Scouts and Spies of the Civil War

By William Gilmore Beymer; Howard Pyle | Go to book overview
Save to active project


A man lay prone in the dust of a sunlit road—dying. Above the red sumac bushes at the roadside there yet lingered the telltale smoke fast melting into the grayer blue of the autumn haze. The narrow road curved and curved again; it was between the two curves that the man lay—dying. A scant quarter of a mile away, around the first bend, a small party of men in gray—his men—were shouting and laughing, calling from one to another humorous details of the fight. For they had just repulsed an attack of four to one, and the enemy had fled, terror-struck—made ridiculous—at the first volley, leaving behind their horses, their arms, and their honor. As the men saddled their horses and led them down the steep knollside—down which they had so lately charged—they laughed and shouted boisterously; perhaps he heard them, for he was sitting now, beyond the bend—still in the middle of the road—with his torn face in his hands.

Beyond the man in the road, beyond the second bend, there ran two men, gray-clad; they were running forward, one at each side of the road, long-barreled revolvers in each hand swinging here and there toward every stirring leaf, every rustling bough. As they ran they stooped and peered through each opening in the tangled undergrowth, down every woodland aisle; in their red, sweat-bathed faces there was savage anger, and in their eyes dull grief and pain. The man who was a little ahead at last stopped and faced about. “We might as well go back, he said.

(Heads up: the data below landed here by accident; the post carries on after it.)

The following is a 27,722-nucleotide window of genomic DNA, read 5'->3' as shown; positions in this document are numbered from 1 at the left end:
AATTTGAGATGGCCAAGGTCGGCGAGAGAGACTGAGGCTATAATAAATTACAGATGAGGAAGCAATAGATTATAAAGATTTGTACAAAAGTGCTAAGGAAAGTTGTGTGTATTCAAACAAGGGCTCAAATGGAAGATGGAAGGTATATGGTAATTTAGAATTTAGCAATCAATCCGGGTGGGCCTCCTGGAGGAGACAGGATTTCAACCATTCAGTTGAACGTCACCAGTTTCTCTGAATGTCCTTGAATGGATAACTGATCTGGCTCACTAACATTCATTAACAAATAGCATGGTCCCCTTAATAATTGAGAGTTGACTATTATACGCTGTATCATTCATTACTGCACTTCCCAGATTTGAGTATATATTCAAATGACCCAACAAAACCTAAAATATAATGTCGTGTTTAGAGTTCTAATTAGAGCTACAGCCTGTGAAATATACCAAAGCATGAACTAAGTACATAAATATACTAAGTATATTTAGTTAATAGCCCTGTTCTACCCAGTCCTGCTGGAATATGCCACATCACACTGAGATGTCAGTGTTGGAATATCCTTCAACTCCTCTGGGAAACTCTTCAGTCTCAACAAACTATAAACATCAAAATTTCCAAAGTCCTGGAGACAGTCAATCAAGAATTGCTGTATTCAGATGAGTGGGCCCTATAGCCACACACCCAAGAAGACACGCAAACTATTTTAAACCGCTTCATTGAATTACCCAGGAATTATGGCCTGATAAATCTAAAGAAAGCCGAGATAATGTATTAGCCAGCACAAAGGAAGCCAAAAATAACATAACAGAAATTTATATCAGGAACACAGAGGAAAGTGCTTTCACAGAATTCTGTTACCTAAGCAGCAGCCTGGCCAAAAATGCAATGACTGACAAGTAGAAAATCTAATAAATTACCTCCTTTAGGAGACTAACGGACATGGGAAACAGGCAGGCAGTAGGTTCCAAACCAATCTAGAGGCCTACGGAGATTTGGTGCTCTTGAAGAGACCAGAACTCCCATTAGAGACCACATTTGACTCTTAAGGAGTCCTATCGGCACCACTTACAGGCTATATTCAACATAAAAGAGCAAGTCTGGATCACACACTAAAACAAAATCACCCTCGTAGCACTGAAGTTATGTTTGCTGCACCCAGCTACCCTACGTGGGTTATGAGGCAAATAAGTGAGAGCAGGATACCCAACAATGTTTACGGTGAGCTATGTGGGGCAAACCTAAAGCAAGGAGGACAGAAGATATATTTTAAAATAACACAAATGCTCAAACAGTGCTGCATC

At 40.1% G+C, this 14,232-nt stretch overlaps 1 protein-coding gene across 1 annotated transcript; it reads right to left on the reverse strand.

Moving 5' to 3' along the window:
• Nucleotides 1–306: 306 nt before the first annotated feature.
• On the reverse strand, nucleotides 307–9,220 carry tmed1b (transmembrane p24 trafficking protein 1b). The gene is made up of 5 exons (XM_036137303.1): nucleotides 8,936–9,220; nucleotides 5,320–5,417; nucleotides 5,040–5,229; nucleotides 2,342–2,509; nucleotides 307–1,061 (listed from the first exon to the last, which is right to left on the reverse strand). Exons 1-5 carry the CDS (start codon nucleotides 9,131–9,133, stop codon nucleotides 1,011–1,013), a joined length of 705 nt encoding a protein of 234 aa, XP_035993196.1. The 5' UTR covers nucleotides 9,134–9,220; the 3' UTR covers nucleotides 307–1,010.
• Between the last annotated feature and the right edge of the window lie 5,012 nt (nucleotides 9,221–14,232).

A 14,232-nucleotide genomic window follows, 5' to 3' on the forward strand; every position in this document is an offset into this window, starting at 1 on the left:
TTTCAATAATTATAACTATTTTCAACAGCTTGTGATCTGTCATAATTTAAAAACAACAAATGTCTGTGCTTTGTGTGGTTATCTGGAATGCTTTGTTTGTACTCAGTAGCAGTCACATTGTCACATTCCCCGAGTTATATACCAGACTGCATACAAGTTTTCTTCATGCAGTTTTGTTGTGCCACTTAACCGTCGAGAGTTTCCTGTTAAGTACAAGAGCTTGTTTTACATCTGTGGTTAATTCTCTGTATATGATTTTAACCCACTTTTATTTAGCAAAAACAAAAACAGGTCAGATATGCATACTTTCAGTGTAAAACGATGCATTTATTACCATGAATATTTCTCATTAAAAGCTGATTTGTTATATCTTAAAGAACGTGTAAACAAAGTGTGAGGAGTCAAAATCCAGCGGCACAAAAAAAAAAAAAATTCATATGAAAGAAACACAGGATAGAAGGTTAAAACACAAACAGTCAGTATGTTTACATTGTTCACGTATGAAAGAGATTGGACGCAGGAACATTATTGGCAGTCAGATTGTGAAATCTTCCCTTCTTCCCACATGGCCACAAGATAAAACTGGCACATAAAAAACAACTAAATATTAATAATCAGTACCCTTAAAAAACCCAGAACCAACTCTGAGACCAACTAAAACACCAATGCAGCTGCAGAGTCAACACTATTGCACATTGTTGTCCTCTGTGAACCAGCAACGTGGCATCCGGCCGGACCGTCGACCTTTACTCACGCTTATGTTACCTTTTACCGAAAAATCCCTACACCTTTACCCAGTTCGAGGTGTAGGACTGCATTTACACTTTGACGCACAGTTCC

They holstered their revolvers, and, stride for stride, retraced their steps in silence. As they reached the bend, they sprang forward with

Notes for this page

Add a new note
If you are trying to select text to create highlights or citations, remember that you must now click or tap on the first word, and then click or tap on the last word.
Loading One moment ...
Project items
Cite this page

Cited page

Citations are available only to our active members.
Sign up now to cite pages or passages in MLA, APA and Chicago citation styles.

Cited page

Bookmark this page
Scouts and Spies of the Civil War


Text size Smaller Larger
Search within

Search within this book

Look up

Look up a word

  • Dictionary
  • Thesaurus
Please submit a word or phrase above.
Print this page

Print this page

Why can't I print more than one page at a time?

While we understand printed pages are helpful to our users, this limitation is necessary to help protect our publishers' copyrighted material and prevent its unlawful distribution. We are sorry for any inconvenience.
Full screen
/ 221

matching results for page

Cited passage

Citations are available only to our active members.
Sign up now to cite pages or passages in MLA, APA and Chicago citation styles.

Cited passage

Welcome to the new Questia Reader

The Questia Reader has been updated to provide you with an even better online reading experience.  It is now 100% Responsive, which means you can read our books and articles on any sized device you wish.  All of your favorite tools like notes, highlights, and citations are still here, but the way you select text has been updated to be easier to use, especially on touchscreen devices.  Here's how:

1. Click or tap the first word you want to select.
2. Click or tap the last word you want to select.

OK, got it!

Thanks for trying Questia!

Please continue trying out our research tools, but please note, full functionality is available only to our active members.

Your work will be lost once you leave this Web page.

For full access in an ad-free environment, sign up now for a FREE, 1-day trial.

Already a member? Log in now.

Are you sure you want to delete this highlight?